We arrived in Brest by train from Minsk. It was actually a train which came from Novosibirsk in Russia. The trip from Minsk to Brest took about 4,5 hours and a single ticket for the platzkartny carriage cost 21.530 BYR (approx. 3,00 Euro, August 2011).
Brest is an important stop on the main railway line between Berlin (Germany) and Moscow (Russia), as all carriages must get their boogies exchanged here from European standard to Russian broad gauge.
Brest's Central Train Station is situated north of the city centre. Both a large bridge and a smaller footbride span the rail tracks and connect the station building with the city on the southen side of the tracks.
We left Brest by bus to Hrodna. This route is served several times per day. We took a bus at 07:50 h in the morning and arrived in Hrodna at around lunch time. The bus took one break after approximately 2 hours of driving.
We bought the tickets in advance at Brest's bus station on the evening before our departure. A single ticket cost 54850 BYR (approx. 7,30 Euro, August 2011).
Apart from this, we also went on a day trip to Kamyanyets by bus from Brest. The 35 km trip between the two cities took approximately 45 minutes and cost 5160 BYR, which was less than 1 Euro in summer 2011.
Brest's bus station is situated in the street vul. Mitsekyevitsa, right in the heart of the city centre.
Although, with almost 300.000 inhabitants, Brest is the 6th largest city of Belarus, it is still best explored on foot as most sights are located within the city centre.
Only the fortress, which is actually the most important tourist attraction in Brest, is situated approximately 2 km west of the city centre. A walk there takes about 30 minutes.
The bus station is in the centre of the town, close to the indoor market in Pushkina street. It's quite a run down building where old buses and marshrutkas will take you to almost any place in western and southern Belarus, as well as to the other side of the border, in Poland.
I arrived here by marshrutka from Minsk and I left from the same station on another mini-van to Hrodna.
Inside the station you can find a timetable of the buses and marshrutkas but of course if you speak Russian you can easily get some more information and find some "improvised marshrutkas" directly on the street. At the ticket office no one speaks English, but with some help from the people around you and a little Russian it's really not a big issue to buy a ticket. I don't know if tickets are sold also on buses, but it's better to have it a bit in advance in any case.
The most beautiful building in Brest is without any doubt its railway station. On the outskirts of the town centre, it's a wonderful example of old-style Russian/Soviet station. It's not beautiful only outside, but also inside, even if it needs some restoration, but you really feel you are in an real railway station like it must be. The station in Minsk is surely much more modern, funcional and full of shops, but the one in Brest has a much different fashion and feeling...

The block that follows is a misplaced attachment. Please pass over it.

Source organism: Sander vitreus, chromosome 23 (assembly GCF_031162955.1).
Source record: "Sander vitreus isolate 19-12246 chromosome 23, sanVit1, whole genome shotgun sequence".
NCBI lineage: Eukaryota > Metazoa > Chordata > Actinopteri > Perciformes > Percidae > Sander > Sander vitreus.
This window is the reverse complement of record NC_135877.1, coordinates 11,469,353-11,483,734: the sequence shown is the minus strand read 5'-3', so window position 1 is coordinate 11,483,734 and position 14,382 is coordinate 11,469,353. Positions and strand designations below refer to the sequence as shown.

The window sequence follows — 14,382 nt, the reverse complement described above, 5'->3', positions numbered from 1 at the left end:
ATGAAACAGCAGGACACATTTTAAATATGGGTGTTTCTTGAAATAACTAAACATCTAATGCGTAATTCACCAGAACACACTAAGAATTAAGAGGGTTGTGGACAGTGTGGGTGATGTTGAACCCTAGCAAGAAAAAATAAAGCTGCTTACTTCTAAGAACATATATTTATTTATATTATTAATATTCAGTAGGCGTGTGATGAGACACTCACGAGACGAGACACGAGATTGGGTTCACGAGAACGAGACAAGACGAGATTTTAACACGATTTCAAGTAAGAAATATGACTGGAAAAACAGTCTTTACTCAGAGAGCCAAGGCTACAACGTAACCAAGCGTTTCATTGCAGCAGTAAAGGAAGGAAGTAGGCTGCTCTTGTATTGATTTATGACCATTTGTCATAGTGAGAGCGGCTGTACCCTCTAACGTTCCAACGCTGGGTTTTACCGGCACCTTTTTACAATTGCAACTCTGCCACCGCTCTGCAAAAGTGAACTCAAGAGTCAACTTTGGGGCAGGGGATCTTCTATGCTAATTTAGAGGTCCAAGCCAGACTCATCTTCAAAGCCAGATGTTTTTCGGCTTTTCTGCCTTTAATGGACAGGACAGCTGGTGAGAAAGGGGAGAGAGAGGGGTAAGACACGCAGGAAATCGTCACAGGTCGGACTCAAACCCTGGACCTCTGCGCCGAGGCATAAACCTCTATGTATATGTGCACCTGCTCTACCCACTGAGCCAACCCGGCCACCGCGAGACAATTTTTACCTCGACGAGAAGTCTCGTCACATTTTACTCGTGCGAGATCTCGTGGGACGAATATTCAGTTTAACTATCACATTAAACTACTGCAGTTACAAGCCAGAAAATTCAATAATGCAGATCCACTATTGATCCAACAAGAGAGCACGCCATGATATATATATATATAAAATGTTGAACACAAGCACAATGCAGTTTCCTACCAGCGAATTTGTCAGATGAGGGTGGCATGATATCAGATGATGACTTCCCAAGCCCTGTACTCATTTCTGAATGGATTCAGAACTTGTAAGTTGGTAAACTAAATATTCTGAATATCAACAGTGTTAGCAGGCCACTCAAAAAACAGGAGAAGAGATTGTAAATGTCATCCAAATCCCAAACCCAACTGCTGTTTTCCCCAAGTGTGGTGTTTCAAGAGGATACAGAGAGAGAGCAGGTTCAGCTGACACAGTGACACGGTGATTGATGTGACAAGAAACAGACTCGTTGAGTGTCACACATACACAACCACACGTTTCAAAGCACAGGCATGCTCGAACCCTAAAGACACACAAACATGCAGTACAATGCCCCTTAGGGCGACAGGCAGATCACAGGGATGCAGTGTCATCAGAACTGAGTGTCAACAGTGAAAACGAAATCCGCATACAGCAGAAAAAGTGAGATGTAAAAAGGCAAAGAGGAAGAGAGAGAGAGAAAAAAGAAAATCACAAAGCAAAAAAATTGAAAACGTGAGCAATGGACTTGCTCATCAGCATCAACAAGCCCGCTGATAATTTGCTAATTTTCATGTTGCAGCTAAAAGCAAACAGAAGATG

But apart from architecture, this is also one of the two main gateways to the town (the other is the bus station, of course). Here is were all people coming to Belarus from the West by train will stop. Also because they have to change the wheels to the train. I stopped here too on my night train from Warszawa too, but it was late night and I preferred to sleep. I did't take any train in Brest, but there are quite a lot of them. There are many rail lines, it's a border crossing station. There are some very long distance trains going far away in deep Russia and Kazakhstan too.
The most important sight of Brest and Belarus from my point of view is unique in the territory of the former USSR highway which with some clause can be named autoban. It is Å30 or Ì1! On this highway the restriction of speed makes 120 kilometers an hour. A movement of cars on a highway in territory of Belarus practically is absent (cost of gasoline does not allow to use cars without emergency).That's why we can overcome 600 kilometers for 4-5 hours.
It's surprisingly, but having passed half-Europe during 8 years, on different autobans (without speed restrictions!), a record of the distance which we overcome for one hour of driving we got in Belarus - 143 kilometers.
It was built in 1886 but the facade was re-shaped after the October Revolution.
It is a bit away from city center. You have to take a raxi to get into the city center or take a bus as they pass in front of the station.
Brest is a frontier town, so its quite an easy place to reach. Trains crossing from Germany into Russia or Belarus pass through Brest, so you would not have problems going there from Europe.
If the first leg of your journey is by plane , I would suggest you fly to Warsaw and then take train to Brest.
International buses going to Western Europe from Russia and back are also an option, but they are often fully booked.
You should consider taking your own car if you are not afraid of bad roads and wish to do some travel through Belarus - public transport is not very reliable.
By train, car, or bus. There is a small airport in Brest, but only some charter flights are operated from/to there.
Public transport: bus or trolleybus. Actually, Brest is not very big, so you wouldn't probably have a need to use it often.
You can go to Brest e.g. from Warsaw. It costs app. 30 PLN (or 8 USD). Travel time app. 3,5h - 4,5h.
Or you can reach it from Terespol - a border town in Poland. The cost is 4 PLN (1 Euro).